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Definition of Discretion

Babylon English Dictionary

caution, wisdom, careful judgment
according to his judgment, by his choosing
Discretion Definition from Arts & Humanities Dictionaries & Glossaries
English-Latin Online Dictionary
prudentia
Discretion Definition from Language, Idioms & Slang Dictionaries & Glossaries
Webster's Revised Unabridged Dictionary (1913)
(n.)
The quality of being discreet; wise conduct and management; cautious discernment, especially as to matters of propriety and self-control; prudence; circumspection; wariness.
  
(n.)
Freedom to act according to one's own judgment; unrestrained exercise of choice or will.
  
(n.)
Disjunction; separation.
  
(n.)
Discrimination.
  
Webster's Revised Unabridged Dictionary (1913), edited by Noah Porter. About
hEnglish - advanced version

discretion
\dis*cre"tion\ (?), n. [f. discrétion, l. discretio separation, difference, discernment, fr. discernere, discretum. see discreet, discern.]
1. disjunction; separation. [obs.]
2. the quality of being discreet; wise conduct and management; cautious discernment, especially as to matters of propriety and self-control; prudence; circumspection; wariness. the better part of valor is discretion. the greatest parts without discretion may be fatal to their owner. ume.
3. discrimination. well spoken, with good accent and good discretion.
4. freedom to act according to one's own judgment; unrestrained exercise of choice or will.


  similar words(1) 



 at discretion 
The Phrase Finder
Origin
Shakespeare, in Henry IV, Part One. Falstaff: 'The better part of valour is discretion; in the which better part I have saved my life.'
© 2004 The Phrase Finder. Take a look at Phrase Finder’s sister site, the Phrases Thesaurus, a subscription service for professional writers & language lovers.
JM Welsh <=> English Dictionary
Dyspwyll = n. discretion
Pwyll = n. impulse; reason, sense, discretion. Gan bwyll, gently
WordNet 2.0

Noun
1. freedom to act or judge on one's own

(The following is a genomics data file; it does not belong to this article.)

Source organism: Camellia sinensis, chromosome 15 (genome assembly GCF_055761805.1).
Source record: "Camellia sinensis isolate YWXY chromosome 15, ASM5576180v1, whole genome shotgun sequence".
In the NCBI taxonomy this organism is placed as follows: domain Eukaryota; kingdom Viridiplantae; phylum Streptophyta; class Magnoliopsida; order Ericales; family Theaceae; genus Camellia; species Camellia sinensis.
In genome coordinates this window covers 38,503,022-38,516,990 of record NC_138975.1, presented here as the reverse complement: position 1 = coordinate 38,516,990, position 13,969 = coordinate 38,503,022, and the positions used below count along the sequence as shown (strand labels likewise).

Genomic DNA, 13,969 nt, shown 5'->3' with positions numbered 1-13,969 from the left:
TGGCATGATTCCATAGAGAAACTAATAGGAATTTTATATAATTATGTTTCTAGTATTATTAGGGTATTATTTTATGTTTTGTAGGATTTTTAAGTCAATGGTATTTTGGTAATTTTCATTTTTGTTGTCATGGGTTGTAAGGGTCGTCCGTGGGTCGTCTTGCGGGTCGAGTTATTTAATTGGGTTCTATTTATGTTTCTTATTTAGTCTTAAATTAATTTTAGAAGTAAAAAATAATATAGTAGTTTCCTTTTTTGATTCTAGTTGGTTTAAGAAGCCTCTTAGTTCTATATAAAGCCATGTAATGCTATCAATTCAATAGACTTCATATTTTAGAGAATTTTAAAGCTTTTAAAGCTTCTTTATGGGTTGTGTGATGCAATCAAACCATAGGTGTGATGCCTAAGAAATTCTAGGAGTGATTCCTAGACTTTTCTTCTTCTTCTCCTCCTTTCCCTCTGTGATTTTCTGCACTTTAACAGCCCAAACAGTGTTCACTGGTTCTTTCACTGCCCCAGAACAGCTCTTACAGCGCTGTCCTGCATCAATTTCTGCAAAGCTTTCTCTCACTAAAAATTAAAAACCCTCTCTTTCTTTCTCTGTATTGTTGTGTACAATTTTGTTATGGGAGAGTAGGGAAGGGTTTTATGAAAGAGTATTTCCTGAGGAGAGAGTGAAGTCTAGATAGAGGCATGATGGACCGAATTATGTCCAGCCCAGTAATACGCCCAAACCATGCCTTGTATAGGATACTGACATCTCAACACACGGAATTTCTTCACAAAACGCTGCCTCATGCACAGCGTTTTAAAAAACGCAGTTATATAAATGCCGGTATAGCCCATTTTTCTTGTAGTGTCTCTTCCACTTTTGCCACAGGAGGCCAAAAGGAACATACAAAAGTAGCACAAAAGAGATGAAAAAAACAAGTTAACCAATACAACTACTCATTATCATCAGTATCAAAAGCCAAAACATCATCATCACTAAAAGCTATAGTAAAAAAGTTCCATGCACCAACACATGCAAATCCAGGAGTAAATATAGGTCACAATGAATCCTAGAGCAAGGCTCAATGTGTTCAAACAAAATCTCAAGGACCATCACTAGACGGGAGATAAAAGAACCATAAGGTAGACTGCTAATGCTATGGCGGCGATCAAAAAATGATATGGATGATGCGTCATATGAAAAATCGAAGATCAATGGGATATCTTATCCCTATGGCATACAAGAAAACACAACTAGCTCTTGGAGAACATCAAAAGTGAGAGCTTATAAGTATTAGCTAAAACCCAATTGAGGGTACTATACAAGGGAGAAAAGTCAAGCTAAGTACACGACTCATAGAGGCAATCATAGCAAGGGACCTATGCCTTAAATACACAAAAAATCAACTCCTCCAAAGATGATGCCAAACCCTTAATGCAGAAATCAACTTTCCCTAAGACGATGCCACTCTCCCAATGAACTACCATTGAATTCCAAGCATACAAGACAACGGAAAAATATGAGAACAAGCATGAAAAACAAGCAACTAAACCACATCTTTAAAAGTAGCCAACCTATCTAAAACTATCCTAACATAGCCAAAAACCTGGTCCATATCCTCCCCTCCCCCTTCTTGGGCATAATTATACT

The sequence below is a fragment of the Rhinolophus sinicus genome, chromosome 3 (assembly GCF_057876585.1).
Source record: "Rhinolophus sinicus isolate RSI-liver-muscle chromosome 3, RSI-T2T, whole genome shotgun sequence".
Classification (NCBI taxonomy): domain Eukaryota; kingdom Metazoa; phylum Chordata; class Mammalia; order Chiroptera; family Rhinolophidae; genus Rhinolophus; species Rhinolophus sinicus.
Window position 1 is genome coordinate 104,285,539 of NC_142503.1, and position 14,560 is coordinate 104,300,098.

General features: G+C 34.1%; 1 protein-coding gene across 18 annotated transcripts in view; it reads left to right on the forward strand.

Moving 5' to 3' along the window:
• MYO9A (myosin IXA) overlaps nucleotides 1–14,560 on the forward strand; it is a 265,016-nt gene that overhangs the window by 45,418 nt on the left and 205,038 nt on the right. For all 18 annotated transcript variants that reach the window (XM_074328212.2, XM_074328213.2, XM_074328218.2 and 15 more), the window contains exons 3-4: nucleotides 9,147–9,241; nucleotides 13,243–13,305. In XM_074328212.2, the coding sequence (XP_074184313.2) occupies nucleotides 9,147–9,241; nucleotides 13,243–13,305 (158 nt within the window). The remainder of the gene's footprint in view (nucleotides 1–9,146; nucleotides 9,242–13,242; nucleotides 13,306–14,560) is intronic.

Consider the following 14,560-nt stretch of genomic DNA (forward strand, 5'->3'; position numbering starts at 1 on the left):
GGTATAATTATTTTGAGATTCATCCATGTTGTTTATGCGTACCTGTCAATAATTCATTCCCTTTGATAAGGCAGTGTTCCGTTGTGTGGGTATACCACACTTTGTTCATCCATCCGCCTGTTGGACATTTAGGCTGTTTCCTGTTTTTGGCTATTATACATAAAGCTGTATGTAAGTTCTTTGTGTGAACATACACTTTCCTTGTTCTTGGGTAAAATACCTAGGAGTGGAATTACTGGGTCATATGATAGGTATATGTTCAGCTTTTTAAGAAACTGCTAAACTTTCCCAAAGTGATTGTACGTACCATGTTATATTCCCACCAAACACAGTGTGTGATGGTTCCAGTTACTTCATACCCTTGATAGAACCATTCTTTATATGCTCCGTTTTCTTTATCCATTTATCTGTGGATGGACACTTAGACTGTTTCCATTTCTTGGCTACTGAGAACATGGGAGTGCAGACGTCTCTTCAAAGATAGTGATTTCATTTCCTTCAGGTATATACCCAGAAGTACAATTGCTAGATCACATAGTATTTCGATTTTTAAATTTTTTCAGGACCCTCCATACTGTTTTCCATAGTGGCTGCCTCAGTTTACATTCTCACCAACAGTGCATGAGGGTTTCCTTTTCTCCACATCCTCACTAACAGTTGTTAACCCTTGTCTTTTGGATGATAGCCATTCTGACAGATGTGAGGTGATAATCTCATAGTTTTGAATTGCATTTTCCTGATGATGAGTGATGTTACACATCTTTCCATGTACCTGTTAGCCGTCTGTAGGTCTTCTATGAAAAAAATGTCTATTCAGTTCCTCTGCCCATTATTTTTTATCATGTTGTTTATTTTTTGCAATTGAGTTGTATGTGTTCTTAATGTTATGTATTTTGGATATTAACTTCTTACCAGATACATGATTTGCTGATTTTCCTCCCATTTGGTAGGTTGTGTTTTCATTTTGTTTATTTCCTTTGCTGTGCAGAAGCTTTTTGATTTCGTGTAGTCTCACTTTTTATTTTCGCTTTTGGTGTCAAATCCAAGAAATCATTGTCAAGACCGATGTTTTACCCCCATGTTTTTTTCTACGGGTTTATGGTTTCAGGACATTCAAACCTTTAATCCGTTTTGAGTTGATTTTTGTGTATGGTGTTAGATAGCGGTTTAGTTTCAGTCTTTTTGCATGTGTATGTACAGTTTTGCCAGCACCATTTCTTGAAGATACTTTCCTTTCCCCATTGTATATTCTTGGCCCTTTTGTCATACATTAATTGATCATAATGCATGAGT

(hypernym) liberty
2. knowing how to avoid embarrassment or distress; "the servants showed great tact and discretion"
(synonym) discreetness, circumspection, prudence
(hypernym) sagacity, sagaciousness, judgment, judgement, discernment
(hyponym) confidentiality
3. refined taste; tact
(synonym) delicacy
(hypernym) taste, appreciation, discernment, perceptiveness
4. the power of making free choices unconstrained by external agencies
(synonym) free will
(hypernym) power, powerfulness
(hyponym) self-determination
5. the trait of judging wisely and objectively; "a man of discernment"
(synonym) discernment
(hypernym) wisdom, wiseness
(hyponym) circumspection, caution
Discretion Definition from Encyclopedia Dictionaries & Glossaries
Wikipedia English - The Free Encyclopedia
Discretion is a noun in the English language with several meanings revolving around the judgment of the person exercising the characteristic.

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Discretion Definition from Law Dictionaries & Glossaries
The 'Lectric Law Library
When it is said that something is left to the discretion of a judge, it signifies that he ought to decide according to the rules of equity, and the nature of circumstances.

The discretion of a judge is said to be the law of tyrants; it is always unknown; it is different in different men; it is casual and depends upon constitution, temper, and passion. In the best, it is oftentimes caprice; in the worst, it is every vice, folly and passion, to which human nature is liable.

There is a species of discretion which is authorized by express law, and, without which, justice cannot be administered; for example, an old offender, a man of much intelligence and cunning, whose talents render him dangerous to the community, induces a young man of weak intellect to commit a larceny in company with himself; they are both liable to be punished for the offence. The law, foreseeing such a case, has provided that the punishment should be proportioned so as to do justice, and it has left such apportionment to the discretion of the judge. It is evident that, without such discretion, justice could not be administered, for one of these parties assuredly deserves a much more severe punishment than the other.

Crim. Law. The ability to know and distinguish between good and evil; between what is lawful and what is unlawful.

The age at which children are said to have discretion, is not very accurately ascertained. Under seven years, it seems that no circumstances of mischievous discretion can be admitted to overthrow the strong presumption of innocence, which is raised by an age so tender. Between the ages of seven and fourteen, the infant is, prima facie, destitute of criminal design, but this presumption diminishes as the age increases, and even during this interval of youth may be repelled by positive evidence of vicious intention; for tenderness of years will not excuse a maturity in crime, the maxim in these cases being, malitia supplet aetatem. At fourteen, children are said to have acquired legal discretion.
   

This entry contains material from Bouvier's Legal Dictionary, a work published in the 1850's.
Courtesy of the 'Lectric Law Library.